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Reuss faces up to GM challenges

GM leadership team: Sales, service and marketing vice-president Susan Docherty, North America president Mark Reuss, vice-chairman Bob Lutz, vice-chairman Tom Stephens and chairman and CEO Ed Whitacre at Detroit last week.

Former Holden boss Mark Reuss vows to win back GM customers - one by one

General Motors logo19 Jan 2010


THE new president of General Motors North America, former GM Holden chief Mark Reuss, admits he is facing a big challenge to win back the trust of US consumers following the government bail-out and restructuring.

“The customer in this country is going to have some kind of opinion of GM after we come off of bankruptcy,” he said in Detroit last week.

“So how do we fix that? We have to fix it one customer at a time. You can’t come out with an ad saying ‘Trust Us’ - it ain’t going to happen.”

Mr Reuss is looking at taking a hands-on approach and that means picking up the phone.

“It is going to happen if I start calling customers and make sure the cars are delivered on time… There was a Cobalt owner that had a wheelhouse liner that had come off during winter driving and thought there was something wrong with the car because it was making noise,” he said.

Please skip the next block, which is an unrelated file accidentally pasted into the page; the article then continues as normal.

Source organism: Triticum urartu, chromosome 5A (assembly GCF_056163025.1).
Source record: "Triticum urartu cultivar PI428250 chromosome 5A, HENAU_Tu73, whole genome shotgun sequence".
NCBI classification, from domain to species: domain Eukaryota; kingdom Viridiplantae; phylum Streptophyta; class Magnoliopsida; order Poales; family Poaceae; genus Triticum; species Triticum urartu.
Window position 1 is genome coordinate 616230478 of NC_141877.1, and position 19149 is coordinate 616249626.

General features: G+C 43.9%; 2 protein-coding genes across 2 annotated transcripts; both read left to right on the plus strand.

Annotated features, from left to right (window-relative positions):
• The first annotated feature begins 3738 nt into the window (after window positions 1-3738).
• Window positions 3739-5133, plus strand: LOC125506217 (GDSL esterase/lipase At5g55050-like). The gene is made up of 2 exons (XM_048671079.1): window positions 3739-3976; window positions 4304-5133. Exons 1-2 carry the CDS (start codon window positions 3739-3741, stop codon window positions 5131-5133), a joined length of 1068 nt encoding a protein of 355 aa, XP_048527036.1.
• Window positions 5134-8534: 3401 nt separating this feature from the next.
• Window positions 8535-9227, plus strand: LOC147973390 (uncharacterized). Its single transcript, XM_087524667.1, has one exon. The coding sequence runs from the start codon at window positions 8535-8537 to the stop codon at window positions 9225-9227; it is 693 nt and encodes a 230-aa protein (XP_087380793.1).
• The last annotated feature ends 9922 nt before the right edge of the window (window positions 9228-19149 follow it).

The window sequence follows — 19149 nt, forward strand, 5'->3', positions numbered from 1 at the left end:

“I had two of my engineers drive eight hours in a snow storm to Pennsylvania to fix the car, wash the car and deliver it back. This is what we are going to do,” he said.

“There are no parlour tricks on this - this is going to be hard and it is hard. I don’t know about you guys, but helping customers is very rewarding to me.”

 center imageLeft: Mark Reuss (right) with US speaker of the house and California congresswoman Nancy Pelosi, who plugs in the Chevrolet Volt at the Detroit show on January 11.Mr Reuss, who left his position as GM Holden managing director last year to take up the position of global engineering chief before he was selected for his latest role, said improvements could also be made when it comes to product.

“Market position and placing product correctly is something which we haven’t done on a consistent basis with all brands because we have had the money to do it,” he said.

Streamlining the dealership body with reforms that are currently being resisted by some dealers and strengthening ties with remaining dealers is important, Mr Reuss said.

“We are going through to get the right dealership body with integrity, get the right the relationships with the dealers back,” he said.

Mr Reuss, who said he plans to retire to Australia, said that if he acts properly in his position, others will likely follow which will help move GM move forward.

“It has got to start with me and it has to start with leadership,” he said.

“How do you change the culture in GM? The culture to me is just how the leadership and beyond behaves. So if you have people behaving the wrong way, then others are going to behave the wrong way and they are not going to trust you, they are not going to believe you and it just goes on and on and on,” he said.

Mr Reuss admitted he never aspired to his current job when asked if he wanted to take the job of GM chairman.

“I had no ambition to have the job I have,” he said.

Mr Reuss indicated he was enjoying his position at the head of global engineering, before the latest shake up left him in his new role.

“Being an engineer in the company is a great thing and I enjoyed it for four months,” he said.

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